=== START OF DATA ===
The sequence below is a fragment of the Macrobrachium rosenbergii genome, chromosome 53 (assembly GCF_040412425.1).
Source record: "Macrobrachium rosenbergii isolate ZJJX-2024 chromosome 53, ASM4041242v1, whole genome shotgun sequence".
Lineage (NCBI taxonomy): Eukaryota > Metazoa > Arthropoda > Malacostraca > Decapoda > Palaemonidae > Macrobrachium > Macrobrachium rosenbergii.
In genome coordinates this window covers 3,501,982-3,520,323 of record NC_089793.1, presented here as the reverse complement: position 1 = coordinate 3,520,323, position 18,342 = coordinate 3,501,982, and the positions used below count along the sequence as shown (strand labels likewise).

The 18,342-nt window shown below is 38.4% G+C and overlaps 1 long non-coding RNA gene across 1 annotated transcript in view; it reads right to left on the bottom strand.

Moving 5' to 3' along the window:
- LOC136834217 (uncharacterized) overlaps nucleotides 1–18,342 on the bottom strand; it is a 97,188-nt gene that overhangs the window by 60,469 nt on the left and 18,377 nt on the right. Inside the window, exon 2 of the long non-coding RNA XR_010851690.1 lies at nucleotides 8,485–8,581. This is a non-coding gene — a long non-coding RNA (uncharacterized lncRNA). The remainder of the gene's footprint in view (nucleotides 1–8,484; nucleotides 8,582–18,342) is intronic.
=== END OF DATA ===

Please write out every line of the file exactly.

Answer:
The sequence below is a fragment of the Macrobrachium rosenbergii genome, chromosome 53 (assembly GCF_040412425.1).
Source record: "Macrobrachium rosenbergii isolate ZJJX-2024 chromosome 53, ASM4041242v1, whole genome shotgun sequence".
Lineage (NCBI taxonomy): Eukaryota > Metazoa > Arthropoda > Malacostraca > Decapoda > Palaemonidae > Macrobrachium > Macrobrachium rosenbergii.
In genome coordinates this window covers 3,501,982-3,520,323 of record NC_089793.1, presented here as the reverse complement: position 1 = coordinate 3,520,323, position 18,342 = coordinate 3,501,982, and the positions used below count along the sequence as shown (strand labels likewise).

The 18,342-nt window shown below is 38.4% G+C and overlaps 1 long non-coding RNA gene across 1 annotated transcript in view; it reads right to left on the bottom strand.

Moving 5' to 3' along the window:
- LOC136834217 (uncharacterized) overlaps nucleotides 1–18,342 on the bottom strand; it is a 97,188-nt gene that overhangs the window by 60,469 nt on the left and 18,377 nt on the right. Inside the window, exon 2 of the long non-coding RNA XR_010851690.1 lies at nucleotides 8,485–8,581. This is a non-coding gene — a long non-coding RNA (uncharacterized lncRNA). The remainder of the gene's footprint in view (nucleotides 1–8,484; nucleotides 8,582–18,342) is intronic.